The Oregon Supreme Court recently answered a question certified to it by the Ninth Circuit Court of Appeals, which asked whether a settlement agreement that released an insured from liability could be amended to revive the liability of the insured so that the plaintiff could seek recovery from the insurer. The Oregon Supreme Court concluded that, based upon the theory presented by the plaintiff, the settlement agreement could not be amended. A&T Siding v. Capitol Specialty Insurance Corp., ___ Or. ___ (Oct. 8, 2015)

The case arose out of a lawsuit by the Brownstone Homes Condominium Association related to construction defects in the condominium complex, which Brownstone alleged were caused in part by A&T Siding. Capitol Specialty and Zurich insured A&T for the relevant time period. Capitol initially defended A&T, but withdrew its defense when it concluded that the damage alleged by Brownstone was not covered.

Brownstone later settled with A&T via a “covenant judgment.” Under the agreement, judgment would be entered against A&T for $2 million and Zurich would pay $900,000 of that judgment. A&T agreed to assign its rights against Capitol to Brownstone, and Brownstone covenanted not to execute the judgment against A&T or its assets. Instead they agreed that Brownstone would be entitled to seek recovery of the unexecuted portion of the judgment from Capitol. The parties also agreed to release each other from “all past, present and future claims” arising out of the dispute.

Brownstone then began garnishment proceedings against Capitol for the unpaid portion of the judgment. Capitol moved for summary judgment, arguing that because the settlement agreement released A&T from all liability, Capitol was likewise released from liability. The trial court agreed and entered judgment in Capitol’s favor. The court relied in part upon its decision in Stubblefield v. St. Paul Fire & Marine, 517 P.2d 262 (1973), which also involved a covenant judgment. The settlement agreement in Stubblefield excused the insured from any obligation to pay the judgment, and the insurance policy limited the insured’s coverage to sums the insured was “legally obligated” to pay. The court therefore held the underlying plaintiff had acquired no enforceable claims or rights against the insurer under the assignment.

Following the entry of judgment, Brownstone and A&T executed an “addendum” to their settlement agreement. Among other things, the addendum eliminated the original assignment to Brownstone of A&T’s claims and required A&T to pursue those claims itself under Brownstone’s direction and at Brownstone’s expense. The addendum also replaced the original unconditional release of all parties with a release only of Zurich.

A&T then sued Capitol and the case eventually found its way to the Ninth Circuit, which certified the following question to the Oregon Supreme Court:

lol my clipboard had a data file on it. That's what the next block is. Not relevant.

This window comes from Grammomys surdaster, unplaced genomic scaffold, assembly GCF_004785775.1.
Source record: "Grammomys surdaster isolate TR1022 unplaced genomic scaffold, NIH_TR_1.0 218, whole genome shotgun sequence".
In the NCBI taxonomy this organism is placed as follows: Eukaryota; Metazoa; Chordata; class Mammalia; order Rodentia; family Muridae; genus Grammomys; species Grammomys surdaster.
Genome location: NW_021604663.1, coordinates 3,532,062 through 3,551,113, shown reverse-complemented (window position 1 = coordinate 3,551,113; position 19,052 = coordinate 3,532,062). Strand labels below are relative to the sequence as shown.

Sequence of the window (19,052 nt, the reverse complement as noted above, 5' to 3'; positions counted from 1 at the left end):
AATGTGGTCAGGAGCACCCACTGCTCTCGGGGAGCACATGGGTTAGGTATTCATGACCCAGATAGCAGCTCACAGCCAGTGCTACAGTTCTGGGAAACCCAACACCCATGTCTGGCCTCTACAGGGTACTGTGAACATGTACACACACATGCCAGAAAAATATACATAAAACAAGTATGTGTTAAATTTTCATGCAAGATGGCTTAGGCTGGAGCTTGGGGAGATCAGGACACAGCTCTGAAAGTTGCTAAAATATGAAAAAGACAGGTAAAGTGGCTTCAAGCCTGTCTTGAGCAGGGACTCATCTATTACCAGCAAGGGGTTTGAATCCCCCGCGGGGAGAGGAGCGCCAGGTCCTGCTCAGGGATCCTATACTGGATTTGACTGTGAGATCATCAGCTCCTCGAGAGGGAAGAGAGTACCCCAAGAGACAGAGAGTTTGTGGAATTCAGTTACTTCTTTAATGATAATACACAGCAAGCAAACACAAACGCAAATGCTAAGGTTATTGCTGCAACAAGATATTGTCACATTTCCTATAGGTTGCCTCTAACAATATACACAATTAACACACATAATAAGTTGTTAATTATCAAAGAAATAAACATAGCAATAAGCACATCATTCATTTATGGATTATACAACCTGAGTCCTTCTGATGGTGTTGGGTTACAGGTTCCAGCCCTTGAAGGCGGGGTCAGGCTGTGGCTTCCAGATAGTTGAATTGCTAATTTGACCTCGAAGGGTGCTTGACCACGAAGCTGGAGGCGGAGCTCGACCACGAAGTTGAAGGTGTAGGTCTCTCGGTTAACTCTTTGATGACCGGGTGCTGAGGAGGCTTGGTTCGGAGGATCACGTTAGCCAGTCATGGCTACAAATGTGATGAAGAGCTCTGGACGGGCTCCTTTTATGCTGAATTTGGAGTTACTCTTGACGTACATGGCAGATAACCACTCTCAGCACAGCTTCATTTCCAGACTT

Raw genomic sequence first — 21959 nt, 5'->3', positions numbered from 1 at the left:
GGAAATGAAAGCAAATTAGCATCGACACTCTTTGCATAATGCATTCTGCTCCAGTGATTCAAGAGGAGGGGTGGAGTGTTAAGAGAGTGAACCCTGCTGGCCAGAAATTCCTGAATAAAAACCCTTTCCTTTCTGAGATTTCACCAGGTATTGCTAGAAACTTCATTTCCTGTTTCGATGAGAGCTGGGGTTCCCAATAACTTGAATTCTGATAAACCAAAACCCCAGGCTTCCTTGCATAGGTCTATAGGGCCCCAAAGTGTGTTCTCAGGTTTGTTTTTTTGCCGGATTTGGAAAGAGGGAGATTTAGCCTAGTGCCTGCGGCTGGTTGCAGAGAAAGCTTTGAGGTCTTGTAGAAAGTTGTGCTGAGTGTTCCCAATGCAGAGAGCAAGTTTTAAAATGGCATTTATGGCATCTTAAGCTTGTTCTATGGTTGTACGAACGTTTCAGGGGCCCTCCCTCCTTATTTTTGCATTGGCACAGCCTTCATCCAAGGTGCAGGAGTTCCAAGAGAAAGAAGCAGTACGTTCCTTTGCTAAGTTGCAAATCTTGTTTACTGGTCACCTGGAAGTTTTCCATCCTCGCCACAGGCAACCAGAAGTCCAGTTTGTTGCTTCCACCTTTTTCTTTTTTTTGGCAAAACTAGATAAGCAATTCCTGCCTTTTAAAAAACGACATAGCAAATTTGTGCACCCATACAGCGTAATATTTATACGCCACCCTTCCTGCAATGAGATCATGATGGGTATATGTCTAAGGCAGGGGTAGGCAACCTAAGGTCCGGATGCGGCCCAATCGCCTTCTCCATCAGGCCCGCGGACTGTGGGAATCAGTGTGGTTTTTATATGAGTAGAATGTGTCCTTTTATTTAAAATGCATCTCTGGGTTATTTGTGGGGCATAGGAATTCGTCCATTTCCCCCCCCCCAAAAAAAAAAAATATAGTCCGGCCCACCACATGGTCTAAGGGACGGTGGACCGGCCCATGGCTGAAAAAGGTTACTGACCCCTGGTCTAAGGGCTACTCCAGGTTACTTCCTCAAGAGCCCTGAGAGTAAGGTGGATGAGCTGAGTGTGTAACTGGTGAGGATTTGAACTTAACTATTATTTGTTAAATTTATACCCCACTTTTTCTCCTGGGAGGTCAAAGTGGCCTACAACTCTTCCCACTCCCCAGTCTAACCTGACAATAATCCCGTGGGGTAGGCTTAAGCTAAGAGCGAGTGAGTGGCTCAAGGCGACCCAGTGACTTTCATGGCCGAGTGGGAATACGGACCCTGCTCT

The parties’ original settlement agreement, under which [Brownstone] released A&T from liability and signed a covenant not to execute the stipulated judgment against A&T, was construed pursuant to Stubblefield * * * to also release A&T’s insurer, [Capitol] from liability. The parties to the agreement assert that such a construction is contrary to the parties’ intent. Under Oregon law, may the parties amend their settlement agreement to reflect their original intent, and thereby restore the insurer’s duty to provide coverage for A&T’s resulting liability to the extent its policy provides coverage for the loss alleged by Brownstone?

The Oregon Supreme Court accepted the certified question. Capitol argued that Brownstone originally released A&T from any liability and that the addendum they created could not undo that release in the absence of the trial court rescinding or reforming the settlement agreement. A&T argued that it and Brownstone did not intend for the language in the original settlement agreement to have the legal effect the trial court gave it. It further argued that the parties reformed the original settlement agreement when they created the addendum, even though they did not call on the equitable authority of a court to reform the agreement. A&T therefore argued that the addendum should relate back to the original settlement agreement.

The Oregon Supreme Court rejected A&T’s argument. It did not reach the question of whether A&T and Brownstone could privately reform the contract without court approval. Instead it concluded among other things that A&T and Brownstone were not entitled to the equitable remedy of reformation based on A&T’s “mistake of law” argument that the language in the original agreement had unintended consequences. Accordingly, the insured and plaintiff could not reform the original settlement agreement.

The court left open the possibility that other legal or equitable theories not argued by the parties might justify treating the addendum as relating back to the original settlement agreement, though it did not explain what those theories might be. It is clear, however, that Stubblefield remains the law in Oregon. Insurers faced with a settlement agreement and covenant judgment in Oregon should always examine the settlement documents carefully to determine whether the agreement releases the insured from all liability. In such a case the insurer may have a strong argument that it is not obligated to fund the settlement.